Carl Palmer’s ELP Legacy: Live – album review
CARL PALMER’S ELP LEGACY: LIVE
CD & DVD
Released 29 June 2018
Carl Palmer – officially a prog god and sadly the only remaining living member of the ELP trio that dominated the rock world for a brief spell in the early seventies. However, as keeper of the flame,
On this occasion, a double hit with a CD/DVD combo containing live recordings from 2014 and 2016 with his trio that puts a different spin on the ELP catalogue by substituting Keith Emerson’s keyboards with Paul Bielatowicz’s guitar and adding bassist Simon Fitzpatrick. Not a copycat in any way for Emerson or Lake, an impossible task, so a chance to reconstruct their classic works.
First up is the live in New York 2014 CD, the icing on the cake being the trio working their way through a full unexpurgated version of Tarkus. Along with a couple of the sort of classical pieces that ELP used to round up and work into a progressive rock tour de force (Toccata and Holst’s Mars), the trio also draw from the ELP with a shortened version of Trilogy and a thrilling Knife Edge.
It’s sometimes quite a challenge to get used to the unusual lack of keyboards, in particular some of Emerson’s piano parts on Trilogy, to the extent that you subconsciously feel yourself playing those familiar parts in your head in a weird sort of overlaying process. The case is the same again for some of Emerson’s rasping organ parts in Tarkus, but to give Palmer and his guys credit, they haven’t taken the easy route and the pleasure comes in hearing the works reinterpreted into a metallic prog rock format with the approval of a key player.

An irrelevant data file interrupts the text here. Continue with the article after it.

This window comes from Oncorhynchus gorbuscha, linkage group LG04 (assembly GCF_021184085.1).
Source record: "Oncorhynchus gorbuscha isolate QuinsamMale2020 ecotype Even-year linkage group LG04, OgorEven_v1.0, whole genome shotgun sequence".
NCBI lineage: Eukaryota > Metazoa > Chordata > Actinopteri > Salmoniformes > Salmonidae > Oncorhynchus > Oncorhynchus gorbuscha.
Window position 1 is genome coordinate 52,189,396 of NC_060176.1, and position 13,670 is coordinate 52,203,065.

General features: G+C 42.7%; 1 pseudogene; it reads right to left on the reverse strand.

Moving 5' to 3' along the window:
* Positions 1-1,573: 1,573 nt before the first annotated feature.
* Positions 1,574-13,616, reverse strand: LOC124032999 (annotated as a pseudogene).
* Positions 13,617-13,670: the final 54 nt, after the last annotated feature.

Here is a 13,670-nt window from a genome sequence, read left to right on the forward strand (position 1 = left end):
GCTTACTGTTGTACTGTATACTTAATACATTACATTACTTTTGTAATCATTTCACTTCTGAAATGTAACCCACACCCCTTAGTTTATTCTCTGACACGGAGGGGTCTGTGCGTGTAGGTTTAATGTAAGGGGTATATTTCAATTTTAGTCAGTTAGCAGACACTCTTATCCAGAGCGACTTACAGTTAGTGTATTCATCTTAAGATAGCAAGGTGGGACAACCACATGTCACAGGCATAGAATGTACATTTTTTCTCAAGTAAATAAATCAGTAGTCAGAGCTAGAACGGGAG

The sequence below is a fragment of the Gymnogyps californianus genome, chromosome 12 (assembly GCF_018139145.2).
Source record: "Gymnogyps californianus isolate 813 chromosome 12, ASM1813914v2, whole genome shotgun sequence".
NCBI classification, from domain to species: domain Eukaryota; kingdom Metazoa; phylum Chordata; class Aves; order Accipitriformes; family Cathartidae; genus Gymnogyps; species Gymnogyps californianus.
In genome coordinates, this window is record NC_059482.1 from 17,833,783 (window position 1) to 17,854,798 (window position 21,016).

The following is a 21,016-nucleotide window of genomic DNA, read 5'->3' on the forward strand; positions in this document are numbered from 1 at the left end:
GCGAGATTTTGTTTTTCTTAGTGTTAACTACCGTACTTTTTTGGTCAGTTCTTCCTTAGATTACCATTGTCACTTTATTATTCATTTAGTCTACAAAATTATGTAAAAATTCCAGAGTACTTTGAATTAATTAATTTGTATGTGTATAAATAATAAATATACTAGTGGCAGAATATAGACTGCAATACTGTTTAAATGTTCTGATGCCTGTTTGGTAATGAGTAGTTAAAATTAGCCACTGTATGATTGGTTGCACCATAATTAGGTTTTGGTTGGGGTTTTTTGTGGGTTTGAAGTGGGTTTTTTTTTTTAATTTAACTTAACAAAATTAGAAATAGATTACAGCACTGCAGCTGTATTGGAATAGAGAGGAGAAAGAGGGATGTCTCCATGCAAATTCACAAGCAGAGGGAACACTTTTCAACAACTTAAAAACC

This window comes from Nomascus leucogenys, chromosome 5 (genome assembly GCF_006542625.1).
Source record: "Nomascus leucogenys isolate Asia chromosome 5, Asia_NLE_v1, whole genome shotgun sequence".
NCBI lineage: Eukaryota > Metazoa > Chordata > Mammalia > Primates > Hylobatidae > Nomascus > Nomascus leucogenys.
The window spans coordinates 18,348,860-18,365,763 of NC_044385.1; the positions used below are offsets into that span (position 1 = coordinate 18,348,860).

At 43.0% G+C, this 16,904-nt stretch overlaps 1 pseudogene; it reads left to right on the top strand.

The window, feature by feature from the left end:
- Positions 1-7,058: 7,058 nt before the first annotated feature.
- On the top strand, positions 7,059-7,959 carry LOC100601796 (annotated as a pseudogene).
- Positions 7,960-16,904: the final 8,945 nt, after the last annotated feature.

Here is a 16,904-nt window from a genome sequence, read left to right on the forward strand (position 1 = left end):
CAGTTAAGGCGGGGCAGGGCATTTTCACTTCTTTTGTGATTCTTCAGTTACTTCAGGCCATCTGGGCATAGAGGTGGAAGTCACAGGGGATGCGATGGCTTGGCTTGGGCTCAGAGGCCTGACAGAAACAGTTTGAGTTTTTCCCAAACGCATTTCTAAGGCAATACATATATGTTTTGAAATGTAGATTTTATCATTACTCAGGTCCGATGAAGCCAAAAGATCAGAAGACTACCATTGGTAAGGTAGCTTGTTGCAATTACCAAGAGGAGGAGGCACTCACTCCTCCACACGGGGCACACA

The DVD portion is likely the greater pull and more satisfying, being a record of the Keith Emerson tribute concert in Miami just a couple of months after his premature death in March 2016. A lengthy two hour set (also includes some mandatory behind the scenes footage) includes special guest appearances from a couple of Emerson’s peers, Steve Hackett and Vanilla Fudge’s Mark Stein, plus a hard to criticise ELP and related set.
Again, once you’re comfortable with the keyboard-less set up and happy to take care of playing along those licks in your imagination, the adaption of two tracks that were used as regular ELP set openers, a storming Hoedown and the more controlled Peter Gunn, kind of seal the deal on the different arrangements that Palmer now favours. The Barbarian and Pictures At An Exhibition and Bitches Crystal hit the spot with some impressive and intuitive playing between the trio – the sort of which you’d find with the original ELP – the yearning for a keyboard presence starts to fade and you’re appreciating the new direction.
At his kit, Palmer simply gets on with doing what he does best. Gone is the massive indulgent set of drums and percussion that were his trademark in favour of a more restrained and sensible set up and economy (although no less effective) way to his playing. The footage all adds up to an emotional tribute – as Palmer himself says of his fallen compadres and indeed the music the three created together: “always remembered, never forgotten.”
Watch the trio playing Trilogy live in 2018 on Cruise to The Edge here:
The Carl Palmer website is here